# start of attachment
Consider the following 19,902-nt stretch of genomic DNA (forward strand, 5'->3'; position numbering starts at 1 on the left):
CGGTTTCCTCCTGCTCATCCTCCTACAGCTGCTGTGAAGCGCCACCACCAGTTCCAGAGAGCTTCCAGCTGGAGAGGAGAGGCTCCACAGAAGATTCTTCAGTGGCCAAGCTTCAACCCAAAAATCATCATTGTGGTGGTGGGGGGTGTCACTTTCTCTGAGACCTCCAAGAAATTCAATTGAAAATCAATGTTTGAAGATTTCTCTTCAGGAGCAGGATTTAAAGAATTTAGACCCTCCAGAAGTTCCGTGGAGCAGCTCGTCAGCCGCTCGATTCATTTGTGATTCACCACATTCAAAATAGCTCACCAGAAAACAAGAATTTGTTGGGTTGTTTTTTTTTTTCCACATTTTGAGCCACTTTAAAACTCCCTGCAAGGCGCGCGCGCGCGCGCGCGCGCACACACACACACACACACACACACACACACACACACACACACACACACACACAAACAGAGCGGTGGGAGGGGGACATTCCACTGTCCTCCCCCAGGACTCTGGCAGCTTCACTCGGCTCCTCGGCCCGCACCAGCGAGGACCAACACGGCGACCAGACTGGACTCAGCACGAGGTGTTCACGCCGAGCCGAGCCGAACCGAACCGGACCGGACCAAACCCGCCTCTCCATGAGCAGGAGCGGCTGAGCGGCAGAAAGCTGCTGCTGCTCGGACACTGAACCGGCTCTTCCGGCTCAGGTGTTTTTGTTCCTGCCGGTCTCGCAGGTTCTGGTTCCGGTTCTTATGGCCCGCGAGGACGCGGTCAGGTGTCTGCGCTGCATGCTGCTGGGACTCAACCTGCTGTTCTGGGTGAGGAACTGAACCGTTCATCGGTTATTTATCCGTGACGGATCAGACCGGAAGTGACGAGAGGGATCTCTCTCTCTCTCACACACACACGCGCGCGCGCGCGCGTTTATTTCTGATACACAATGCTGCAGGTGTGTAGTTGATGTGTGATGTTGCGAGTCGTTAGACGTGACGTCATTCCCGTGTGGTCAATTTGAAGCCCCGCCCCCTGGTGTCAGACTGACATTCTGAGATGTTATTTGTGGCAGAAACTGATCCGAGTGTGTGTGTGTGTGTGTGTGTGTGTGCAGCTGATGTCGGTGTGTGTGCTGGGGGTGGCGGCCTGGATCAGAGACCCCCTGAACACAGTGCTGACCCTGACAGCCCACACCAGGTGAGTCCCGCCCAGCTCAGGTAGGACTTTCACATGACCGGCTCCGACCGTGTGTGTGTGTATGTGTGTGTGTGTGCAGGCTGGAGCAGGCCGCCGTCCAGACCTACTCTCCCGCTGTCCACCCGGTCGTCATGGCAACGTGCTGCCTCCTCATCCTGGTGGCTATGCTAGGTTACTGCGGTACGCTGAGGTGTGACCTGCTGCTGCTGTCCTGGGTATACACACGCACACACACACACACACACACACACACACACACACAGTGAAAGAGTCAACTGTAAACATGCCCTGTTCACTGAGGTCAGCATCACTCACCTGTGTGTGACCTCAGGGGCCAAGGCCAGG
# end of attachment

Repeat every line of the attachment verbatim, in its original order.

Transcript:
Consider the following 19,902-nt stretch of genomic DNA (forward strand, 5'->3'; position numbering starts at 1 on the left):
CGGTTTCCTCCTGCTCATCCTCCTACAGCTGCTGTGAAGCGCCACCACCAGTTCCAGAGAGCTTCCAGCTGGAGAGGAGAGGCTCCACAGAAGATTCTTCAGTGGCCAAGCTTCAACCCAAAAATCATCATTGTGGTGGTGGGGGGTGTCACTTTCTCTGAGACCTCCAAGAAATTCAATTGAAAATCAATGTTTGAAGATTTCTCTTCAGGAGCAGGATTTAAAGAATTTAGACCCTCCAGAAGTTCCGTGGAGCAGCTCGTCAGCCGCTCGATTCATTTGTGATTCACCACATTCAAAATAGCTCACCAGAAAACAAGAATTTGTTGGGTTGTTTTTTTTTTTCCACATTTTGAGCCACTTTAAAACTCCCTGCAAGGCGCGCGCGCGCGCGCGCGCGCACACACACACACACACACACACACACACACACACACACACACACACACACACAAACAGAGCGGTGGGAGGGGGACATTCCACTGTCCTCCCCCAGGACTCTGGCAGCTTCACTCGGCTCCTCGGCCCGCACCAGCGAGGACCAACACGGCGACCAGACTGGACTCAGCACGAGGTGTTCACGCCGAGCCGAGCCGAACCGAACCGGACCGGACCAAACCCGCCTCTCCATGAGCAGGAGCGGCTGAGCGGCAGAAAGCTGCTGCTGCTCGGACACTGAACCGGCTCTTCCGGCTCAGGTGTTTTTGTTCCTGCCGGTCTCGCAGGTTCTGGTTCCGGTTCTTATGGCCCGCGAGGACGCGGTCAGGTGTCTGCGCTGCATGCTGCTGGGACTCAACCTGCTGTTCTGGGTGAGGAACTGAACCGTTCATCGGTTATTTATCCGTGACGGATCAGACCGGAAGTGACGAGAGGGATCTCTCTCTCTCTCACACACACACGCGCGCGCGCGCGCGTTTATTTCTGATACACAATGCTGCAGGTGTGTAGTTGATGTGTGATGTTGCGAGTCGTTAGACGTGACGTCATTCCCGTGTGGTCAATTTGAAGCCCCGCCCCCTGGTGTCAGACTGACATTCTGAGATGTTATTTGTGGCAGAAACTGATCCGAGTGTGTGTGTGTGTGTGTGTGTGTGTGCAGCTGATGTCGGTGTGTGTGCTGGGGGTGGCGGCCTGGATCAGAGACCCCCTGAACACAGTGCTGACCCTGACAGCCCACACCAGGTGAGTCCCGCCCAGCTCAGGTAGGACTTTCACATGACCGGCTCCGACCGTGTGTGTGTGTATGTGTGTGTGTGTGCAGGCTGGAGCAGGCCGCCGTCCAGACCTACTCTCCCGCTGTCCACCCGGTCGTCATGGCAACGTGCTGCCTCCTCATCCTGGTGGCTATGCTAGGTTACTGCGGTACGCTGAGGTGTGACCTGCTGCTGCTGTCCTGGGTATACACACGCACACACACACACACACACACACACACACACACACAGTGAAAGAGTCAACTGTAAACATGCCCTGTTCACTGAGGTCAGCATCACTCACCTGTGTGTGACCTCAGGGGCCAAGGCCAGG